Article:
Learning and Adapting Flexible, Autonomous, Intrinsically Motivated, Goal-directed Behavioral Control

Human and animal behavior exhibits an immense behavioral flexibility, which cannot be achieved by state-of-the-art robotic systems.
Particularly, redundant behavioral alternatives are flexibly and efficiently employed to satisfy current goals considering bodily and environmental circumstances. Neuroscientific studies show that this flexibility is realized by the means of modular, sensorimotor bodyspace representations. In the COBOSLAB (COgnitive BOdySpaces: Learning And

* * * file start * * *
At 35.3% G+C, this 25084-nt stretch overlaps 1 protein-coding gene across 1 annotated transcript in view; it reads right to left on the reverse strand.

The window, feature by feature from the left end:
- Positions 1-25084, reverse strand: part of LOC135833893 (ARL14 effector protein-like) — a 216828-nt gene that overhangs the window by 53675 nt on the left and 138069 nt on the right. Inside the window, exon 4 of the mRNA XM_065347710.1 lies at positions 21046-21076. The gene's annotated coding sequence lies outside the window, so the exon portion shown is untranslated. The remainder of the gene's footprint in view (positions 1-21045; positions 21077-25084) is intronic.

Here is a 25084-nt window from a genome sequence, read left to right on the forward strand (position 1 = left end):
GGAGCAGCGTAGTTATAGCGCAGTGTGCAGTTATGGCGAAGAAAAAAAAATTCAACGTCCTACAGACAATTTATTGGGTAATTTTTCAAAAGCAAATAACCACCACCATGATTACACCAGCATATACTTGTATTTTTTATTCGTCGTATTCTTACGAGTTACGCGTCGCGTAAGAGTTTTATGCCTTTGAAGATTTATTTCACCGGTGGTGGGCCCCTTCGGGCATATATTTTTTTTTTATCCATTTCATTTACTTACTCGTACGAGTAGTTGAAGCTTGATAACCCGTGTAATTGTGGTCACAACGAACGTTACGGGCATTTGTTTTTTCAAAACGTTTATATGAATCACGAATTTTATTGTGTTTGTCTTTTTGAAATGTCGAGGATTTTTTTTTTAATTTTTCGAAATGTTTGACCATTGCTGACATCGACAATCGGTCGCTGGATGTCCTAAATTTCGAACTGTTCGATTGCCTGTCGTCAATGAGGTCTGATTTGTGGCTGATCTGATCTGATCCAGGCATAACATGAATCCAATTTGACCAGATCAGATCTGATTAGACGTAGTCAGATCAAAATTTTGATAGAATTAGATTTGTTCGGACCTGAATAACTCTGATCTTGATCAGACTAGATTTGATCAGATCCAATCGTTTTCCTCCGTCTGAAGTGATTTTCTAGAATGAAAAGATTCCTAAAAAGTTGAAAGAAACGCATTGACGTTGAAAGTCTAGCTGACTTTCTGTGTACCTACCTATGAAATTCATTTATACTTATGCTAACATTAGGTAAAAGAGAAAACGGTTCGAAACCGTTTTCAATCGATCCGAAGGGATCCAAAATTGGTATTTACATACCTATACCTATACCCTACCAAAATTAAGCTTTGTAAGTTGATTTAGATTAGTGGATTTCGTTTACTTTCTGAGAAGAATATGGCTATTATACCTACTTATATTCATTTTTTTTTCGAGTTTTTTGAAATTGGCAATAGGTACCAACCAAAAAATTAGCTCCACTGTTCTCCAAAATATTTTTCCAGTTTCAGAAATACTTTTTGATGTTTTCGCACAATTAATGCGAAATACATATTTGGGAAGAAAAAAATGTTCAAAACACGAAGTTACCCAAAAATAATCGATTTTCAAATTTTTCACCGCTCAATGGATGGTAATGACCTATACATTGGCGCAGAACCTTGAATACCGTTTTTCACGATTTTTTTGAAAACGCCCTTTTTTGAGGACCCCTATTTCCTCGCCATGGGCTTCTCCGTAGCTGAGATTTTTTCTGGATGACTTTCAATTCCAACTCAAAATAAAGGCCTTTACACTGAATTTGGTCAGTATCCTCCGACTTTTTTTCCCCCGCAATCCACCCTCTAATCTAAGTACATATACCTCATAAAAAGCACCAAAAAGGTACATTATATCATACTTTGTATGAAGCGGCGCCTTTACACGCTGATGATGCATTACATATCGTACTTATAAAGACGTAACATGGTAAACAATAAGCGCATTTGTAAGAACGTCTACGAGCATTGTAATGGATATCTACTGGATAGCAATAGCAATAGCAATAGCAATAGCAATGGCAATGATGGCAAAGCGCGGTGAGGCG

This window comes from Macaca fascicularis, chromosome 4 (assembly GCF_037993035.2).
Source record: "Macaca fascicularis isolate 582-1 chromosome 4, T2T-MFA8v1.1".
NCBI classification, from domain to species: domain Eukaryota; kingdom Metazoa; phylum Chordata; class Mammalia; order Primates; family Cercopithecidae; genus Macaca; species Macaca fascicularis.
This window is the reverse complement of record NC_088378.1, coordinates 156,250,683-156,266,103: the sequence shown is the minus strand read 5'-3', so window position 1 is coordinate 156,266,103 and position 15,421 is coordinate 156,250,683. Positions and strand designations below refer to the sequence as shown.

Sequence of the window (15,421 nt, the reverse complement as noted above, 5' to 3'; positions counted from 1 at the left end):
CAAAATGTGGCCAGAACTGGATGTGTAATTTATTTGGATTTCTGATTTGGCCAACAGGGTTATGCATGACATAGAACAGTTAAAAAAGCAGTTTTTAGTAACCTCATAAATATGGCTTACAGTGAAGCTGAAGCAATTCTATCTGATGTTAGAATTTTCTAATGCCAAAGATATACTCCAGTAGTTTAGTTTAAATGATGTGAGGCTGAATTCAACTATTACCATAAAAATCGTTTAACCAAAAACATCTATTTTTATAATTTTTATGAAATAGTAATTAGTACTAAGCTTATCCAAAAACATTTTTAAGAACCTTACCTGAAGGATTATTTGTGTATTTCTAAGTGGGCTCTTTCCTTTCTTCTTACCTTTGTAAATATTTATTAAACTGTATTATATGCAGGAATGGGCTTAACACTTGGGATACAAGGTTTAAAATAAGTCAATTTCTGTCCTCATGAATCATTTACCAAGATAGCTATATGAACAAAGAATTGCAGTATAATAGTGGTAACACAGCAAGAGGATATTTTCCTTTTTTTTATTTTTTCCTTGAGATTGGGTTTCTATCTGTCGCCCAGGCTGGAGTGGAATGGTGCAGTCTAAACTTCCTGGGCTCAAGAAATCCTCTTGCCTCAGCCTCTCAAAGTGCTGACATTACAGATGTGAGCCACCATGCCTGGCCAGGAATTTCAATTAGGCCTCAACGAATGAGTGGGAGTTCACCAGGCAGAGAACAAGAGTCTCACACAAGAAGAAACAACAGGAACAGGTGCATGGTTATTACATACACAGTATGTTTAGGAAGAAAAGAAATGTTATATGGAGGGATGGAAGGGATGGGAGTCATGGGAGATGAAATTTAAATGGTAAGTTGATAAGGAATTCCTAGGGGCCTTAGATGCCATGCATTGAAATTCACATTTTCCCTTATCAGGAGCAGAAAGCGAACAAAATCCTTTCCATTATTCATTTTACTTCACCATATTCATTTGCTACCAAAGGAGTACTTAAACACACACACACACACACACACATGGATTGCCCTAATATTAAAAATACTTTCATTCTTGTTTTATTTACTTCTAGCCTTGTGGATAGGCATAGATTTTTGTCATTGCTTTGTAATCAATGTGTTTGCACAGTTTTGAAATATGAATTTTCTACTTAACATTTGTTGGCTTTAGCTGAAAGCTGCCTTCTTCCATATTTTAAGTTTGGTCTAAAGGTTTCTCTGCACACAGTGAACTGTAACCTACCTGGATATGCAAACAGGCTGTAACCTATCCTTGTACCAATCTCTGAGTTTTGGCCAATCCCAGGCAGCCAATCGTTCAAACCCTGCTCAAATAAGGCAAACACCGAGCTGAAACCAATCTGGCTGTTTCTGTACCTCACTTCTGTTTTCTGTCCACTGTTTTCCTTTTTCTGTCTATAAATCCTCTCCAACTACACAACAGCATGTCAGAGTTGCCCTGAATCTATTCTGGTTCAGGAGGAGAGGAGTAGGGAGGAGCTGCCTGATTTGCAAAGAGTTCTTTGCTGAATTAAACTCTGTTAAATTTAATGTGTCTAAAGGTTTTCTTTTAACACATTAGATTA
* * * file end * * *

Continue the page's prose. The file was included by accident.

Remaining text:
Behavior) laboratory we study how such bodyspaces can be learned and adapted in ways maximally suitable for the realization of flexible, goal-directed behavioral control.

Studies in robot arm control with redundant degrees of freedom show that distributed population codes can yield highly effective, flexibly adjustable, kinematic behavior. Also dynamic plants can be controlled when coupling the resulting kinematic control routines with adaptive PD mechanisms. Similar principles apply for autonomous robot vehicle control. Finally, we show how motivations can be easily included, so that the resulting system is able to self-activate the currently most relevant goal-directed behavior in a self-motivated manner.